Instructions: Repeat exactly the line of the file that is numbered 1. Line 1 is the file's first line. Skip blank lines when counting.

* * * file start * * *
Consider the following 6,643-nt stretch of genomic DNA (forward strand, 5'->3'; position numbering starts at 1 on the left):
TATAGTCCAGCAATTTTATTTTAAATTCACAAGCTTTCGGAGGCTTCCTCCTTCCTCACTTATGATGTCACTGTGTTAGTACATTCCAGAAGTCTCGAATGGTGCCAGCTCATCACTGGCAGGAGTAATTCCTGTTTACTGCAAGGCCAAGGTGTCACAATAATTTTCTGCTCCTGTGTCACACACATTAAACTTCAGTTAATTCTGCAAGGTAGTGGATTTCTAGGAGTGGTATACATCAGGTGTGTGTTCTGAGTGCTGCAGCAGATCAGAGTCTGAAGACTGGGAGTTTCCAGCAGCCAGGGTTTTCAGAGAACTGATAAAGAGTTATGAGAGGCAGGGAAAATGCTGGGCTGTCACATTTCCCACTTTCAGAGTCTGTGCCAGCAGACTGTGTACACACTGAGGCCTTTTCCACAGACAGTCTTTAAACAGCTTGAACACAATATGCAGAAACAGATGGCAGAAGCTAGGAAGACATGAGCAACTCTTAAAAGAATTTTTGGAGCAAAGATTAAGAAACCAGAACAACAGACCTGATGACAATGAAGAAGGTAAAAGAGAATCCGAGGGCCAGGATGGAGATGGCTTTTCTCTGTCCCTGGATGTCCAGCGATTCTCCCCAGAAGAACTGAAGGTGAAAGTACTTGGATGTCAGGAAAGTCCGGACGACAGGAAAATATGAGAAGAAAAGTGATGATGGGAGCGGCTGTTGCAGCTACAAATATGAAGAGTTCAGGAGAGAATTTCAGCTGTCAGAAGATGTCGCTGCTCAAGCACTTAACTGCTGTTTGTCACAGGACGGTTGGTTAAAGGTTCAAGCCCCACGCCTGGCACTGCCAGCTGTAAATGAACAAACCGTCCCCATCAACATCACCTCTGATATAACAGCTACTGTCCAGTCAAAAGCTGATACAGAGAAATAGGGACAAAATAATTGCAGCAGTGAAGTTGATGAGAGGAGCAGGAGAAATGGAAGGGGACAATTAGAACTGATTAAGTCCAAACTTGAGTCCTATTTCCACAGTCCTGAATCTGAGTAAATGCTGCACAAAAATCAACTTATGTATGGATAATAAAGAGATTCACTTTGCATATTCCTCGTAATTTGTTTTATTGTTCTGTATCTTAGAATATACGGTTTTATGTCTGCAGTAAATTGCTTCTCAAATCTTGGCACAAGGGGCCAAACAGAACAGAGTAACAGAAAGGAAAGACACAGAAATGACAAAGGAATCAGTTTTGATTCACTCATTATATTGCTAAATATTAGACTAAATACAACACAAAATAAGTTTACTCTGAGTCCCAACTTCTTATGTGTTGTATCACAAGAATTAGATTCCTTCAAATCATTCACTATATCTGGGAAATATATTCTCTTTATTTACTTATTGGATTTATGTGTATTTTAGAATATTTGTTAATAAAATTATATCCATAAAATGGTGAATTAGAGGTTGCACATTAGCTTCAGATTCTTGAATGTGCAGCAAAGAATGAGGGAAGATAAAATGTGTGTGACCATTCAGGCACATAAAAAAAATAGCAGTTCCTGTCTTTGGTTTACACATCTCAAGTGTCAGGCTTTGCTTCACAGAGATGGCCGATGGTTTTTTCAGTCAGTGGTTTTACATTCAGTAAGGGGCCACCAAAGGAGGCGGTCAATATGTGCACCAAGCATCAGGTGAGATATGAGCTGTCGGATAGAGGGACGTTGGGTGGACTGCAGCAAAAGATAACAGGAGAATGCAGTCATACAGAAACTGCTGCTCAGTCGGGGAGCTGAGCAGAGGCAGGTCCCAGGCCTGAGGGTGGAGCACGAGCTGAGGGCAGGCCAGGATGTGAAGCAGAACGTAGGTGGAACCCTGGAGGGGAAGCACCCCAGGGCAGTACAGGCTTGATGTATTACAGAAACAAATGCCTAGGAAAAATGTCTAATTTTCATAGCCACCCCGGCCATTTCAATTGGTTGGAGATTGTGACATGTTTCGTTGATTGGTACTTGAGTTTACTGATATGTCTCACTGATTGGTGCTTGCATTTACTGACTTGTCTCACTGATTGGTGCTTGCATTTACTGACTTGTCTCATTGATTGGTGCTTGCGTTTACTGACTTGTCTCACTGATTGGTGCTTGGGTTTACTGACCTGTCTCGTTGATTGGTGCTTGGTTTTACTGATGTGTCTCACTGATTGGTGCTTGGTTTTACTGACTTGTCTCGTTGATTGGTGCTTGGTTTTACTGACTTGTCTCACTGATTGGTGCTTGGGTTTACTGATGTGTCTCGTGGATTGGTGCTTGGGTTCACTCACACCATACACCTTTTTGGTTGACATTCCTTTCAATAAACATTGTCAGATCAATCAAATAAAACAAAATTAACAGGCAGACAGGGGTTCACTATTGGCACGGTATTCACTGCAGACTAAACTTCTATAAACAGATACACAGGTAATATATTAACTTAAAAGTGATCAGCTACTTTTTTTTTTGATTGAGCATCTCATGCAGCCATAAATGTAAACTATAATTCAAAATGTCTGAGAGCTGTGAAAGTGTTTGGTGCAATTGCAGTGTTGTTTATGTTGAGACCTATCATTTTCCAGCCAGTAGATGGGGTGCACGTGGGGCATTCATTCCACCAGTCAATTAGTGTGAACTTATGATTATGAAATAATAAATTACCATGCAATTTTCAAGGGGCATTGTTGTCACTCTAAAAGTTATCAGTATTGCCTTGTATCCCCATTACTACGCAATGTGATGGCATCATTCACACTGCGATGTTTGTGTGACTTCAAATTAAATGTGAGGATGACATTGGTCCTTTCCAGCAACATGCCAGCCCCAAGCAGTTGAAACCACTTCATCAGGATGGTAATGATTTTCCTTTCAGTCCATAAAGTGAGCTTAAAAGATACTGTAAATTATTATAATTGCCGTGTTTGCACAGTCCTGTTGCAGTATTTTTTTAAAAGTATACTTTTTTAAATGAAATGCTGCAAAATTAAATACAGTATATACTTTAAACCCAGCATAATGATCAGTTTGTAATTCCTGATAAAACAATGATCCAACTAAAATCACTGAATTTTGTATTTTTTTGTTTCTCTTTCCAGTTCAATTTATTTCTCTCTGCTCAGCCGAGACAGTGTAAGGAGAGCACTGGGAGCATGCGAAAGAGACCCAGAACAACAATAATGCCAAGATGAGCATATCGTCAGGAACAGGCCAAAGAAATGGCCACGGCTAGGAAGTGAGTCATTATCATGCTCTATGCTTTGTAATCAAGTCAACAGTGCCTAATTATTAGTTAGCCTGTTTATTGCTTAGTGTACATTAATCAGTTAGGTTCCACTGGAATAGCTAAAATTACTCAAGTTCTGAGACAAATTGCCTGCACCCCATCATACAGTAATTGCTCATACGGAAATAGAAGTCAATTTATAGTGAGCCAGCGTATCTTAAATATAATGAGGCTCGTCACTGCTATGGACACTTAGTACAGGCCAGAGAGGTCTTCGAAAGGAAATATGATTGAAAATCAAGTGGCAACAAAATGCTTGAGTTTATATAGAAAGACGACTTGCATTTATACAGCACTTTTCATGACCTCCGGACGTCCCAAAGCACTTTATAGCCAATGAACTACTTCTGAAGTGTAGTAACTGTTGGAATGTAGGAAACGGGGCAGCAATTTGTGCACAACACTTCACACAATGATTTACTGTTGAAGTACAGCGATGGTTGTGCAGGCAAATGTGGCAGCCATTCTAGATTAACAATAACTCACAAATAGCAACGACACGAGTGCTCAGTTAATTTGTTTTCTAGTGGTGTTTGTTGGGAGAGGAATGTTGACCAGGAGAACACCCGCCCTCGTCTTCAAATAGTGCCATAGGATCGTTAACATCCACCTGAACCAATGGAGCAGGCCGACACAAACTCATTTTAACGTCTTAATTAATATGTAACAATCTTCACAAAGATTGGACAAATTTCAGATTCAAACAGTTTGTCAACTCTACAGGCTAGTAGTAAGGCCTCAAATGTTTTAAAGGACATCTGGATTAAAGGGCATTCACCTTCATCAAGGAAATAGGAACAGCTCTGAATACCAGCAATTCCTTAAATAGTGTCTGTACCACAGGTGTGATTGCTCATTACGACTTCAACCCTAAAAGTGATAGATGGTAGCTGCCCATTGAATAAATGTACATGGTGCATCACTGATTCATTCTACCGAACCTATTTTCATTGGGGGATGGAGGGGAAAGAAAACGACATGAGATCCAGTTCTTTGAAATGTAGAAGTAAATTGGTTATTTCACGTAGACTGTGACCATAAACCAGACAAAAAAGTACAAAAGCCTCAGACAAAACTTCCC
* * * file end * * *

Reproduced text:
Consider the following 6,643-nt stretch of genomic DNA (forward strand, 5'->3'; position numbering starts at 1 on the left):